Wondering if drug overdose is an accidental death covered by life insurance? It can be. Call us if your life insurance claim was denied because of drug overdose.

What if the Life Insurance Agent Made the Misrepresentation?

We have seen many, many cases where the agent or broker completed the application and medical questionnaire for the insured, and either made a mistake or intentionally omitted a fact.

In these cases, we have argued successfully that knowledge of the disputed fact is imputed to the insurer through the actions of its agent, and that there was no intent to deceive on the part of the insured.

Case Study: in Georgia, a life insurance agent completed the application for the insured indicating that the insured had no material medical history at all, although the insured was confined to a wheelchair and visibly had an amputation of lower extremities. Because actual knowledge of the agent’s incorrect statements in the application is imputed to the insurer, we got our beneficiary client paid.

Case Study: in New Mexico, an insured had cancer 15 years earlier and disclosed to the insurance agent that she visited an oncologist every six months. The agent did not disclose this on the application for life insurance. When the insured died, the insurer tried to rescind the policy due to misrepresentation, but we got our beneficiary client paid because information conveyed to the agent is imputed to the insurer.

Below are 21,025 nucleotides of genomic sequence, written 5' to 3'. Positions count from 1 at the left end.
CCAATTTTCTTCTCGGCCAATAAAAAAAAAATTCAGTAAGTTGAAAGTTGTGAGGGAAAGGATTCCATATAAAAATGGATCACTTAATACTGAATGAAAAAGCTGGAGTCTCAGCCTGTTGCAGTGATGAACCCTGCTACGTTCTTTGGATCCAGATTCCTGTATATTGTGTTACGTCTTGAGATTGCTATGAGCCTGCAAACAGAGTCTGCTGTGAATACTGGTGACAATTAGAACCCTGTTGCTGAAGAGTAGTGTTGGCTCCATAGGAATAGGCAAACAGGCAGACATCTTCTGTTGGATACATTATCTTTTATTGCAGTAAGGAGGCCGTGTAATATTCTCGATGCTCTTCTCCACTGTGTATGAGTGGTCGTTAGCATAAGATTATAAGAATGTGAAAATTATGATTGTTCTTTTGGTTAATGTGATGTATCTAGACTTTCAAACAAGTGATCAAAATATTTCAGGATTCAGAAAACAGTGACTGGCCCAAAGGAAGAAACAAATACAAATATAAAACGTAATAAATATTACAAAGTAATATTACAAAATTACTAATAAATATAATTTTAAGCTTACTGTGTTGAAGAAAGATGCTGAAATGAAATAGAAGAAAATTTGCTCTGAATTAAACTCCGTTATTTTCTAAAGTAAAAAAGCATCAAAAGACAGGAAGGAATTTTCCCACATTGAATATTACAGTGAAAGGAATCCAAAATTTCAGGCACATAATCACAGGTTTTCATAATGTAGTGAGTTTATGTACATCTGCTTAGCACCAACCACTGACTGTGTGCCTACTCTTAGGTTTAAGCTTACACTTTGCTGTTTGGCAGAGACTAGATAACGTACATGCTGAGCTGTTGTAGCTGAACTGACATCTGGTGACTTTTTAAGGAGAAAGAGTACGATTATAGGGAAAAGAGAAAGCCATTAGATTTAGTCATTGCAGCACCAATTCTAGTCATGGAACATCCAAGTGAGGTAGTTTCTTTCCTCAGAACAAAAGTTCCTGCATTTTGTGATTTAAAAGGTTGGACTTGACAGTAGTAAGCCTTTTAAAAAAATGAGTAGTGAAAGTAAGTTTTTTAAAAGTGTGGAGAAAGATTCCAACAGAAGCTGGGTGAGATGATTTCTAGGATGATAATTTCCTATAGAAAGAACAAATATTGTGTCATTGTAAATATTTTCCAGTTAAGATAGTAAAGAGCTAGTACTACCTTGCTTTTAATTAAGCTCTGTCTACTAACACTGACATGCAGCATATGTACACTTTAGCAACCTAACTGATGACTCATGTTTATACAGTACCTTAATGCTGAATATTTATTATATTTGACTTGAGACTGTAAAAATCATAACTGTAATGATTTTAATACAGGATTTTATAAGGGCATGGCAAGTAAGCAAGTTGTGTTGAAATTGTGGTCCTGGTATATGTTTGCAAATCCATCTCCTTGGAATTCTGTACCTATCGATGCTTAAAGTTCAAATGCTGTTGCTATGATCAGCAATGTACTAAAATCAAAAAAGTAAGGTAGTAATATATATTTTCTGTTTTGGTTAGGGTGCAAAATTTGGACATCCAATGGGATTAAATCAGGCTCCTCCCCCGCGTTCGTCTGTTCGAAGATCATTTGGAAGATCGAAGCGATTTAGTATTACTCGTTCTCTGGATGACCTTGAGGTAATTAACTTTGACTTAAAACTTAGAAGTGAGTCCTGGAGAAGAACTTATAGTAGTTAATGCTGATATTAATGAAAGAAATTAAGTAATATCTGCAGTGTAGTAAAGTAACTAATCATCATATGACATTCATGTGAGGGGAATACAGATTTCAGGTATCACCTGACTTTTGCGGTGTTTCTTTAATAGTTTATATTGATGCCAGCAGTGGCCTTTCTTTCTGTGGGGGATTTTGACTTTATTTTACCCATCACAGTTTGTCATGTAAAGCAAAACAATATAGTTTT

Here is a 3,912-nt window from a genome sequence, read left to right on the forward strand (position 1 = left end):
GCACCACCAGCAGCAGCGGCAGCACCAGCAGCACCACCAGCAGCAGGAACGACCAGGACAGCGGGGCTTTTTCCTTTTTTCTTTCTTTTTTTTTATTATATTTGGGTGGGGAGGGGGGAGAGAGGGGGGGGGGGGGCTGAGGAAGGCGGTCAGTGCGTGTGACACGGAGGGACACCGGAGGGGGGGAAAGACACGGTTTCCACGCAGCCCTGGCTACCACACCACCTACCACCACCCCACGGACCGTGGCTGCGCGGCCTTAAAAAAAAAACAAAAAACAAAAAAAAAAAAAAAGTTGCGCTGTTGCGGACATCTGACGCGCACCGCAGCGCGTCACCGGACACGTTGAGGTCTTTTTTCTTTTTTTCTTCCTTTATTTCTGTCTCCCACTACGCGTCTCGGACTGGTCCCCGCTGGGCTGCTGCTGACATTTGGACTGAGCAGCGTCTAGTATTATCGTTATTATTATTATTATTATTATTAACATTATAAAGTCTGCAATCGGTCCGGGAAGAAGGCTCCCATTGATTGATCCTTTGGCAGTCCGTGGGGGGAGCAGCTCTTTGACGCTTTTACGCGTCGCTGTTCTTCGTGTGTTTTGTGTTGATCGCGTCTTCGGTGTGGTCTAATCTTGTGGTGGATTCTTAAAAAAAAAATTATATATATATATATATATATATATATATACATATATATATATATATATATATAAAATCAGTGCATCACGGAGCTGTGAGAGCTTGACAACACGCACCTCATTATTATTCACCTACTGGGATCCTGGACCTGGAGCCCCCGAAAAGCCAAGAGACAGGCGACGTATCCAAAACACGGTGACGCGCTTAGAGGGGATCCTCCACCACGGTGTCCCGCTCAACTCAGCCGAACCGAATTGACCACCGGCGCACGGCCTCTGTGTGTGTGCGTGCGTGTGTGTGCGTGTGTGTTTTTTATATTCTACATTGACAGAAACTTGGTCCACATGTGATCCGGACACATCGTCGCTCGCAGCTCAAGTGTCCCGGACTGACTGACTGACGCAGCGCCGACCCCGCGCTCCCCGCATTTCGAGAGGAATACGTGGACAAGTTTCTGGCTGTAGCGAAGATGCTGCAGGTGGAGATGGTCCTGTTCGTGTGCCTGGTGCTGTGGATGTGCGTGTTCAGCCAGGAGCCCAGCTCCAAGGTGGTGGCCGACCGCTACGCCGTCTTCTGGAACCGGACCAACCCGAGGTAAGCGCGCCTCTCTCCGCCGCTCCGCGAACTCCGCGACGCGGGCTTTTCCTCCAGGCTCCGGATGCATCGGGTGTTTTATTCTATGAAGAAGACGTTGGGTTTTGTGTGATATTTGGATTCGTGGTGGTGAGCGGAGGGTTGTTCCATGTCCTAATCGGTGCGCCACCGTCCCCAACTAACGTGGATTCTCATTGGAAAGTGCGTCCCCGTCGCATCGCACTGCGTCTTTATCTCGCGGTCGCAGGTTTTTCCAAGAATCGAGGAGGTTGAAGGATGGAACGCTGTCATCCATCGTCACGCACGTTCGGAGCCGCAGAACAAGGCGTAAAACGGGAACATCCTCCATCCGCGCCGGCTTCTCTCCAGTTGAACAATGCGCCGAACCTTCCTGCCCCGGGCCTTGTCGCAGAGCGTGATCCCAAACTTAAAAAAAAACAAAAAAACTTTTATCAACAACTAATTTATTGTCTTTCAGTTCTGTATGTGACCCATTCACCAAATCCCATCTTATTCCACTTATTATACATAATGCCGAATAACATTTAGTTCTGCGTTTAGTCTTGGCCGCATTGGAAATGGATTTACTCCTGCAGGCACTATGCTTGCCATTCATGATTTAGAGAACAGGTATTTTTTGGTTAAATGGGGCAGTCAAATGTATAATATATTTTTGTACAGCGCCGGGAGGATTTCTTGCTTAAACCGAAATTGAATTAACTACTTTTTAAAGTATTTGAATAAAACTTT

Case Study: in Oklahoma, an employer switched the company’s group policy to another insurer, and the insured was asked only if she wanted the same coverage, which she did. After she died, the new insurer claimed misrepresentation because the insured did not disclose her full medical history. However, the new insurer did not require the insured to complete an updated medical questionnaire at the time. We got our client beneficiary paid.